Oh my oh my, the things you find on YouTube while looking for something else! After watching a searing episode of Mad Men tonight (it took the first 2 episodes for the current season to really get off the ground, but my scalp was on fire throughout this one), I heard the end theme, was shocked all to hell and had to see if it was a real song. It was called He Hit Me (And it Felt Like a Kiss), sung by a group called The Crystals (Da-Doo-Ron-Ron and a few others). The song seemed to echo all the convoluted sadomasochistic dynamics of this sphynx of a show. I was astonished to find out that Carole King wrote the words and that the song was essentially censored for decades and got no air play.
But then one thing led to another, and then this bit of '60s orgiastic glee fell into my lap. It's from an afterschool teenybopper program of the early '60s called Where the Action Is. I remember it. "It's so neat to meet your baby where the action is." The camera pans across the crowd (and who's the guy with 2 broken legs? I don't know), and we see glimpses of Mark Lindsay - wasn't he Paul Revere or something? - and the Supremes, complete with hair bands, kind-a-like I useda wear.
The dancing deserves its own post, but I'll sum it up by saying that it resembles a vast parade of Scandinavian sweaters, with a lot of blonde hair flying around. Someone (Alexander Pope?) once described dancing as the vertical expression of a horizontal wish. This especially applies to The Jerk, which is what they appear to be doing. Or else they have forgotten their medication. Picture them on the floor in pairs; need I elaborate?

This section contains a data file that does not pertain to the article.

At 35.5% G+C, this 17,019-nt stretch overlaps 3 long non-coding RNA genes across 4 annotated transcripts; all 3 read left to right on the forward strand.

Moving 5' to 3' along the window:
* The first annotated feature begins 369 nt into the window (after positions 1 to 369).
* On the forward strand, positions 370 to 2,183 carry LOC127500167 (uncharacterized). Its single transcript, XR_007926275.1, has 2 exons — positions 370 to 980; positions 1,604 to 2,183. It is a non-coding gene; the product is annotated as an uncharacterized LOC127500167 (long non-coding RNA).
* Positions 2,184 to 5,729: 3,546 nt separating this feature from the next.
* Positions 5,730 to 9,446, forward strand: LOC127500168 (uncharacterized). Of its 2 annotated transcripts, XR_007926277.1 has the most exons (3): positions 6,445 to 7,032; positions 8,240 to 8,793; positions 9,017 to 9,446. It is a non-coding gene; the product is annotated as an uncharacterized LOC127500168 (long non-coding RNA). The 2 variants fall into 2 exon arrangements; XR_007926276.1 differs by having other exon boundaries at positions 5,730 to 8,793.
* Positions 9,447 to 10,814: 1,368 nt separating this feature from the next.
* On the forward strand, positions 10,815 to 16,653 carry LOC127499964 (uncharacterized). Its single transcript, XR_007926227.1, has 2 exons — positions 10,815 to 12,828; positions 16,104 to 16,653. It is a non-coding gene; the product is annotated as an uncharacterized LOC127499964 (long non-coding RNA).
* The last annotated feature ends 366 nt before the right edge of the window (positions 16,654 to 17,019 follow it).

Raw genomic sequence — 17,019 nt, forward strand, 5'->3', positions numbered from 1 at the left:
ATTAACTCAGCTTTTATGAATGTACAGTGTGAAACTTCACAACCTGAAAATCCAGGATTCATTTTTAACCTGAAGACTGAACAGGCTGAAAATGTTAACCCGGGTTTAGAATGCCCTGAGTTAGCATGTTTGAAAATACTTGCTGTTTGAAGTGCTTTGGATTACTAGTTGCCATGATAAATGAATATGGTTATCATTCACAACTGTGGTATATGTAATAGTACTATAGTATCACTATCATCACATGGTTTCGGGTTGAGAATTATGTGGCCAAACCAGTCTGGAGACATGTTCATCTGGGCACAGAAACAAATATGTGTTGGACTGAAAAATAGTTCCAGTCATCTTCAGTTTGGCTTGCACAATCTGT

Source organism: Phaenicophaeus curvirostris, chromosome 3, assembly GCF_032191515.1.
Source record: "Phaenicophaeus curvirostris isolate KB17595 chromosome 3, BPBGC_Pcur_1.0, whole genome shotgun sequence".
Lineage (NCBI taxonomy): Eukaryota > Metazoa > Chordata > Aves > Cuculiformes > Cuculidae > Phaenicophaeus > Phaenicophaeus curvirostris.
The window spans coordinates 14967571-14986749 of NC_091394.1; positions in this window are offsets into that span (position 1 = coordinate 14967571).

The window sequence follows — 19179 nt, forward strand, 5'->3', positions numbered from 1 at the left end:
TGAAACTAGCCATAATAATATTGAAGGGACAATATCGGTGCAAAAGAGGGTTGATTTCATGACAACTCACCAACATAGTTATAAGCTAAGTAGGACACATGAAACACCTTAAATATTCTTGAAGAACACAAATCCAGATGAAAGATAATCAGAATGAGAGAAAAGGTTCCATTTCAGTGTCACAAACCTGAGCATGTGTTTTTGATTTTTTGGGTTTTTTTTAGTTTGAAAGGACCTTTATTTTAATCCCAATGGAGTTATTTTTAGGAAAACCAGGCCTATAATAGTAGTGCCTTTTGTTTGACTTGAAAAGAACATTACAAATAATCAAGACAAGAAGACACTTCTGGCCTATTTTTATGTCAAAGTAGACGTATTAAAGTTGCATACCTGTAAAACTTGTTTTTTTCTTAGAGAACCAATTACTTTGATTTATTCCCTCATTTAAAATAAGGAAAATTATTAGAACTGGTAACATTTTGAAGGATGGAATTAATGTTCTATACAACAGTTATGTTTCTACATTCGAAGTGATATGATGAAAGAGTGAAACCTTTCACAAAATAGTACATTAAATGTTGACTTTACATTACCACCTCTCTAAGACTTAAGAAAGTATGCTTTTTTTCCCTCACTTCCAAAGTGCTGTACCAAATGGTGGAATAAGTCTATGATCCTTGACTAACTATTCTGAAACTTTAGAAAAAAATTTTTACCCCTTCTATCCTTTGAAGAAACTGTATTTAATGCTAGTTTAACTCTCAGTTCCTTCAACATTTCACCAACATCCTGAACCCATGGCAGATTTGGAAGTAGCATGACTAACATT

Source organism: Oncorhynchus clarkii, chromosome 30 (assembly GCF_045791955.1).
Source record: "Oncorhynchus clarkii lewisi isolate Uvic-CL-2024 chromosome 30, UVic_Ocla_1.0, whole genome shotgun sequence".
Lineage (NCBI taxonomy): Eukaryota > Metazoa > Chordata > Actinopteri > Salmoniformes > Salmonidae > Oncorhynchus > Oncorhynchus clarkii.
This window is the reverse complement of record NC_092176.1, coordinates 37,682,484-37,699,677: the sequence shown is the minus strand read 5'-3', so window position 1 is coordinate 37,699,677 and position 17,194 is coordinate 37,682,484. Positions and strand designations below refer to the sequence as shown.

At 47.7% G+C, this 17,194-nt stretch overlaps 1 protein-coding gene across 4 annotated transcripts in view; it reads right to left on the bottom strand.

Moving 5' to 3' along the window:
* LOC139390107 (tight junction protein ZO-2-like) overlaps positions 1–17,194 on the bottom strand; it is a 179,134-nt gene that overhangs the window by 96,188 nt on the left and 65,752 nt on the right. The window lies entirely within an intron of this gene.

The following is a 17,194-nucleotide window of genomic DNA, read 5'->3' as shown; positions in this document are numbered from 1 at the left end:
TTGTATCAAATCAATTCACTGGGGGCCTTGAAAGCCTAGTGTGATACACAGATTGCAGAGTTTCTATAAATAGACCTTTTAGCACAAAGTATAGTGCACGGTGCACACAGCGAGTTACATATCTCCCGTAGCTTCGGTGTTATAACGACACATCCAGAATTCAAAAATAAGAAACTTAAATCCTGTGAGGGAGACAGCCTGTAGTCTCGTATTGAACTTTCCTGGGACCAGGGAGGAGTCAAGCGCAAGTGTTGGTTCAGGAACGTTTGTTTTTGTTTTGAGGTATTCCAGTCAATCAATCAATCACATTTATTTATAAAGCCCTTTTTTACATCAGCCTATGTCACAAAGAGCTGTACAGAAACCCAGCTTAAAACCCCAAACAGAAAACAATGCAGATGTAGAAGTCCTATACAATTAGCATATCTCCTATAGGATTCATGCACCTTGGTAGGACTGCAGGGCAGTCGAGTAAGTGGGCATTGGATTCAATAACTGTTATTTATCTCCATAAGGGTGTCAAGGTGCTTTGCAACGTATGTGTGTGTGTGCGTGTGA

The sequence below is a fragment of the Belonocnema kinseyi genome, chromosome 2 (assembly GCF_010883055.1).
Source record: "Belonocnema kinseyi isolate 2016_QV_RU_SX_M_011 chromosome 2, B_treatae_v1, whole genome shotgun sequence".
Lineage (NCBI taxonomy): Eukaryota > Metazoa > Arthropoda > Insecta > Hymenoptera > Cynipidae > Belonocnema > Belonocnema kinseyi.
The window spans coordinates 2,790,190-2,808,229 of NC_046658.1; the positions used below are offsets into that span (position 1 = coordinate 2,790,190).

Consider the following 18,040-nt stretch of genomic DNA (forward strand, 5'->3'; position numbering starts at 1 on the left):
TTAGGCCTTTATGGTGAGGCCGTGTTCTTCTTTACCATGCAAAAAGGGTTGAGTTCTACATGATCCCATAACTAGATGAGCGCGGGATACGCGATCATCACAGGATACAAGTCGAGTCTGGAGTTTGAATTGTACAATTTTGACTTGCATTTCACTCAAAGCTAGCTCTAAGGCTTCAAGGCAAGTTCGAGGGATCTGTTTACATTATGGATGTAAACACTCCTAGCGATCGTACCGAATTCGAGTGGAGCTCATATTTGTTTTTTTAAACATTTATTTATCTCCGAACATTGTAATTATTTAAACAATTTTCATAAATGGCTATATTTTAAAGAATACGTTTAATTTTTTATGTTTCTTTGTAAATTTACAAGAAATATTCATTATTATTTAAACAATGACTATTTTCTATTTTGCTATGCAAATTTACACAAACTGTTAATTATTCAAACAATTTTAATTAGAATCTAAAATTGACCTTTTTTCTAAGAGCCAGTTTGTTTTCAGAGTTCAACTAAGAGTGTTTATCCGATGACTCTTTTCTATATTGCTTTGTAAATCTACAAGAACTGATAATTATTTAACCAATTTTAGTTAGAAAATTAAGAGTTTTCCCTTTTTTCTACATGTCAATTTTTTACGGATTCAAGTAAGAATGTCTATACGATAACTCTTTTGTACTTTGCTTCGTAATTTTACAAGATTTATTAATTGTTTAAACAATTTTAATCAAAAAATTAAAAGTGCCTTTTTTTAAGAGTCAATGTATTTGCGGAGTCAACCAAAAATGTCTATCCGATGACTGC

But then comes the main act, which for some reason takes part high on a balcony as if the group is infected with something catching. The Four Seasons kicked ass and were even sexy in a real low-class, skunky kind of way, a knife in your shoe way. Frankie Valli is a god. I forgot what a fox he was, even with his greaser attitude. Who else can sing "walk like a man" in descant soprano and get it across? Most of their hits came out when I was prepubescent and really had no idea what any of it meant. That Cole Porter song "I've Got You Under my Skin" was especially nonsensical to me. Under my. . .?
I had no idea then of the itchy hot screamy jump-off-a-building sensations that were soon to surge through my endocrine system, changing me forever (and I confess that it is not over and that they still surge today). I know now that sex is essentially an itch you cannot scratch. It's like saying, I'll eat this meal here and be done with it, be "full". A musician friend of mine once said that all music is about sex, the essential drive, whatever that is. The pollen-ruptured flower pistil exploding in slow motion, the follicle-stimulating hormones spurting and spraying like something out of Walt Disney's Wonderful World of Color. Music tries, it really does, and sometimes it almost gets it. But what is "it"?